Greetings
Ian


Lee’s Addition:

“Which indeed is the least of all seeds: but when it is grown, it is the greatest among herbs, and becometh a tree, so that the birds of the air come and lodge in the branches thereof.” (Mat 13:32 KJV)

Thanks again, Ian for another beautiful avian wonder for us to enjoy. That hybrid is quite interesting also. We have seen the Star Finch before, but this is an interesting mix. Also, glad you are putting these Birds of the Week out again.

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Ian’s Bird of the Week

Ian’s Birdway Finch photos

Estrildidae – Waxbills, Munias and allies

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Black Rosy Finch – The Grace Seeker..

Black Rosy Finch – The Grace Seeker ~ by ajmithra

Black Rosy Finch (Leucosticte atrata) ©©Michaelandhelencox

Black Rosy Finch (Leucosticte atrata) ©©Michaelandhelencox

The Black Rosy-Finch breeds in the high mountains of the northern Great Basin. This encompasses the area from northeastern Nevada to southwestern Montana. It is not a long-distance migrant, but moves to lower elevations away from the breeding area as snow cover increases. In some winters these flights reach southward to Colorado, New Mexico, and rarely Arizona and California. Although population appears to be stable, it is uncommon over its very small breeding range.

The Black Rosy-finch breeds on the barren tundra of mountain summits, usually on rocky or grassy areas and near glaciers and continual snowfields. It winters at lower elevations in open areas such as fields, cultivated lands, roadsides, and human-made structures. Departure to higher elevations from the wintering grounds is by April. Nest building occurs between mid-June and mid-July, in a crevice or hole in near-inaccessible locations such as on vertical cliffs. The nest is made of grasses, moss, and sometimes feathers mixed with grass and animal hair, and contain four to five eggs on average. The diet consists of seeds of grasses and weeds except in summer when supplemented by insects.

Black Rosy Finch (Leucosticte atrata) ©WikiC

Black Rosy Finch (Leucosticte atrata) ©WikiC

These birds seem to know the secret of living in secret. They know that living on mountain summits, would be inaccessible for its predators. When the name of THE ROCK becomes our strong tower, it not only becomes inaccessible but also impossible for satan to even locate us.

The name of the LORD is a strong tower: the righteous runneth into it, and is safe. (Psalm 18:10)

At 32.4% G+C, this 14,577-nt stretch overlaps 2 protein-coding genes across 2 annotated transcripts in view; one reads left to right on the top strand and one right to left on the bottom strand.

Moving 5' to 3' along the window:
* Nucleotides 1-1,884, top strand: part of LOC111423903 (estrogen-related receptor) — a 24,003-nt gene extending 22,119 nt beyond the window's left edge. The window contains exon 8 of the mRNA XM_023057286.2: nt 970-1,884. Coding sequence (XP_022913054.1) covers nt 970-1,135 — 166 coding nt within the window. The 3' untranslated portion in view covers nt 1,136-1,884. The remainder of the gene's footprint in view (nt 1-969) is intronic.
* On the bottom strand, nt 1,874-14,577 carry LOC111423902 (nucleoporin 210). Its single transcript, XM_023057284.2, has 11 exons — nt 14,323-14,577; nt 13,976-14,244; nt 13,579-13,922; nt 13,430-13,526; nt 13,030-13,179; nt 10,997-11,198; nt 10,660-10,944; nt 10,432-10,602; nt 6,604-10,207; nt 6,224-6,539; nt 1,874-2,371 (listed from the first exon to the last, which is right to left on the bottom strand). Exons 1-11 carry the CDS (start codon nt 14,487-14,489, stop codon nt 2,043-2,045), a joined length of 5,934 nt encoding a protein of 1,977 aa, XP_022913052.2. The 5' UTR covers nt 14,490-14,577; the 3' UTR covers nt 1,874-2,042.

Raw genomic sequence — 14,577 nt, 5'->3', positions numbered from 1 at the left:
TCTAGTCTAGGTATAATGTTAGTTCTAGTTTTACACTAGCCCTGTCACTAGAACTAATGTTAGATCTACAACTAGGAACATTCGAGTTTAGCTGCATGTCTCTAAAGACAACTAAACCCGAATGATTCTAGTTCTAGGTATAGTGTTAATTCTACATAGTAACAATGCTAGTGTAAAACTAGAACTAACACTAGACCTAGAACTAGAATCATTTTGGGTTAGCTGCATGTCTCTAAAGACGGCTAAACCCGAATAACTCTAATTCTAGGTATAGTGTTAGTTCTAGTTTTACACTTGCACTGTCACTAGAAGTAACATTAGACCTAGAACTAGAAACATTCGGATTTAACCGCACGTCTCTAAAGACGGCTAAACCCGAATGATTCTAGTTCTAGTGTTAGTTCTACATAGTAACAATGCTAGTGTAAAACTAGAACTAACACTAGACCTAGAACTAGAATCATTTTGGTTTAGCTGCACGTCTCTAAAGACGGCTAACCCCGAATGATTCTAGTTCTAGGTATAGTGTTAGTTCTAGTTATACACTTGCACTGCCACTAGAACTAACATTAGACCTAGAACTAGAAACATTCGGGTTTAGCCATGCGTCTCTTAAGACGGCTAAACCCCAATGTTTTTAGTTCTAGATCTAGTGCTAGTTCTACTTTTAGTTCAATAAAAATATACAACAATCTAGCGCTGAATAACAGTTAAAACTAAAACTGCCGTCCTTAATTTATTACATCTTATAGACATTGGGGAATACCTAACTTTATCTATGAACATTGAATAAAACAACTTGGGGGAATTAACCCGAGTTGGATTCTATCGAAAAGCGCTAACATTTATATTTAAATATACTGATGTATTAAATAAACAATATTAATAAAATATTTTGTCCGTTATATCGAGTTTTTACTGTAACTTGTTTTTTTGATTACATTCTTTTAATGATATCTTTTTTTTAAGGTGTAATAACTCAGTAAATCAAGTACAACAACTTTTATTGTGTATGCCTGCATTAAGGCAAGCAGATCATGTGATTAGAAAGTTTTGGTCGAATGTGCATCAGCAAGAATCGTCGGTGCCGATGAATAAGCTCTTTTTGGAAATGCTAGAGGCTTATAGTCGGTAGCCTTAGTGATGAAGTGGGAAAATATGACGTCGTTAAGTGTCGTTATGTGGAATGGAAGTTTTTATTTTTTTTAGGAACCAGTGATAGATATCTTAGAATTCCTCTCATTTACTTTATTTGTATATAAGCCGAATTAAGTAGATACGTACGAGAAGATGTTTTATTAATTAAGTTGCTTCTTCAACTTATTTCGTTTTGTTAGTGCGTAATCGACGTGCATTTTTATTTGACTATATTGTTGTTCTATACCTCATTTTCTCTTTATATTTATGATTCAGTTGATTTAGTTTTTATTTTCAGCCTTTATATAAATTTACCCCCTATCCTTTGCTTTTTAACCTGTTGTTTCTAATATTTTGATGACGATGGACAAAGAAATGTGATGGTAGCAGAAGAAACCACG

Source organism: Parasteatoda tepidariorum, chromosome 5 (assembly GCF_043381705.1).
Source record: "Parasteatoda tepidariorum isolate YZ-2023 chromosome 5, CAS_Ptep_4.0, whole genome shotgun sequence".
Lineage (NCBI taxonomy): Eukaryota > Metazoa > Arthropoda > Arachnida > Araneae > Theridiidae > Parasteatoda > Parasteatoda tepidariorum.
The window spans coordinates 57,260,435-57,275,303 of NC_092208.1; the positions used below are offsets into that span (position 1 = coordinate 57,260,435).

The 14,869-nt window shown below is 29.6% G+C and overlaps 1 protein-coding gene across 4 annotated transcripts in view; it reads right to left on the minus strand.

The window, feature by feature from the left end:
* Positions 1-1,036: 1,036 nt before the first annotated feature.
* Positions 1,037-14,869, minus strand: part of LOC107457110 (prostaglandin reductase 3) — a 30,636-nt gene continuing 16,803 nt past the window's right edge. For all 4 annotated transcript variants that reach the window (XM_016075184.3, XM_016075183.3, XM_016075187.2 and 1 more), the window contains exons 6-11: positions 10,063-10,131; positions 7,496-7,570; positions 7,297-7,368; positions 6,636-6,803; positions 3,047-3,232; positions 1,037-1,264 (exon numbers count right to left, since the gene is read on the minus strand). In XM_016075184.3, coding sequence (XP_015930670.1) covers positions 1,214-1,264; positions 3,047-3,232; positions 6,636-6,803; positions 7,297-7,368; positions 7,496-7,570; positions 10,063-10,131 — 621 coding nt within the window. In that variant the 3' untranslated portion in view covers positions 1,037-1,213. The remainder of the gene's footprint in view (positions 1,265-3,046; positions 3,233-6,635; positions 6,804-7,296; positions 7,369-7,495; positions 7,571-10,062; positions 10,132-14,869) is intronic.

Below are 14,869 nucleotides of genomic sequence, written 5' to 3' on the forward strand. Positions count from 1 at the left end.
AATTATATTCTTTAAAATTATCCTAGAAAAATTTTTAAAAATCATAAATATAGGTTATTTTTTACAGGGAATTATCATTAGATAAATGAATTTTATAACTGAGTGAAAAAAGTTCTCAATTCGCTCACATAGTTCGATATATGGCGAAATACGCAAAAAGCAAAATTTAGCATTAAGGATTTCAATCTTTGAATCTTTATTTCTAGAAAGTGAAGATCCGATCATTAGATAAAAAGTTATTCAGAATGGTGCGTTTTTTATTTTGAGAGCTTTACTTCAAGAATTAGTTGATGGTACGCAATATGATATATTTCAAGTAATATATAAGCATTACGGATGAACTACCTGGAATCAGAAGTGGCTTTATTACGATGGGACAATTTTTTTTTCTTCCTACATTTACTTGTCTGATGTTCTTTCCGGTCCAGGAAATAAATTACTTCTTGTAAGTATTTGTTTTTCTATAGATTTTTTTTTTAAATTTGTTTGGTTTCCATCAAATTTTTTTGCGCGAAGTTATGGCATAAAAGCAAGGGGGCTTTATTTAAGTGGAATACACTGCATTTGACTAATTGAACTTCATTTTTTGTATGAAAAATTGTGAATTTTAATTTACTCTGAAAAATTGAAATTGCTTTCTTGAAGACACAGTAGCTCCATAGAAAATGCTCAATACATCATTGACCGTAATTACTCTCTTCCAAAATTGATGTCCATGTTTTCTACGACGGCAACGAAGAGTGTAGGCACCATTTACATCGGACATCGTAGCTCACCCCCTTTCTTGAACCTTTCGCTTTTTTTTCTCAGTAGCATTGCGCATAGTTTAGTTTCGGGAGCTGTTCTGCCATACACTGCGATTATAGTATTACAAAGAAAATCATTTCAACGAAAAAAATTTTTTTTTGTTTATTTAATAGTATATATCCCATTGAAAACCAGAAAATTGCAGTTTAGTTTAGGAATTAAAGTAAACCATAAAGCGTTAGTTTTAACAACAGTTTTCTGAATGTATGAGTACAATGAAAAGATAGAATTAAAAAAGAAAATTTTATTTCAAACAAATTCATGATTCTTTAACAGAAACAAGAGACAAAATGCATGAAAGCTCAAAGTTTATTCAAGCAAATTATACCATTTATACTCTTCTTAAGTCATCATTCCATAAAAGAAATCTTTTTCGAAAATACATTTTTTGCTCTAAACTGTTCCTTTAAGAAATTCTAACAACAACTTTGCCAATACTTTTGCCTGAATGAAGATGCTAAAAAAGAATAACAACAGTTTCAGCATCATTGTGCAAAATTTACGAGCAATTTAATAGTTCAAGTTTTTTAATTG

There is not only protection on the rock, there is honey in its crevice too.

But he would feed you with the finest of the wheat, and with honey from the rock I would satisfy you. (Psalm 81:16)

The Black Rosy Finch builds a cup nest in a cavity on a cliff. Most birds migrate short distances to lower elevations and further south and return to the alpine areas in April. These birds forage on the ground, may fly to catch insects in flight. They mainly eat seeds from weeds and grasses and insects, often in areas where snow is melting, uncovering food items and new plant shoots.

God fed the Israelites with the dew wrapped Manna, bread of the angels.. God’s goodness is fresh each new morning and His goodness is like morning dew, underneath His dew lies our due. But do we seek for His dew every morning? Remember, as the sun goes up, the manna melts. His goodness too would melt if we don’t seek Him early in the morning isn’t it? When His dew melts our lives dry up..

O Ephraim, what shall I do unto thee? O Judah, what shall I do unto thee? for your goodness is as a morning cloud, and as the early dew it goeth away. (Hosea 6:4)

Black Rosy Finch (Leucosticte atrata) ©©Michaelandhelencox

Black Rosy Finch (Leucosticte atrata) ©©Michaelandhelencox

They often feed in small flocks, as the male will defend its female’s territory during breeding season, not just the nest but where ever she goes. This behavior is common with the rosy finches. When breeding both males and females develop throat pouches, known as gular pouches or gular skin, to carry food to their chicks.

God’s flock too is small, for He has promised to be present where two or three are gathered. These male birds remind us of how our Lord too defends our territories, though we haven’t yet taken steps to breed for the extension of His kingdom. We have an awesome God, who not only defends our territories but also followed us where ever we went and ended up giving His precious life for you and me.. What a mighty God we serve!!

Have I not commanded you? Be strong and courageous. Do not be afraid; do not be discouraged, for the LORD your God will be with you wherever you go. (Joshua 1:9)

Your’s in YESHUA,
a j mithra

Please visit us at:
Crosstree

ajmithra21

See more of aj’s articles – Click Here

Nice photo of a Black Rosy Finch

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American Goldfinch – The Latecomers…

American Goldfinch (Carduelis tristis) by Daves BirdingPix

American Goldfinch (Carduelis tristis) by Daves BirdingPix

Goldfinch – The Latecomers… ~ by ajmithra

Hello everyone,

This morning I happened to read an article on Goldfinch in http://www.wild.enature.com, and that inspired me to write about these amazing late nesters.. Having just entered into the month of July, I thought it would be apt to just ponder over these awe inspiring July nesters..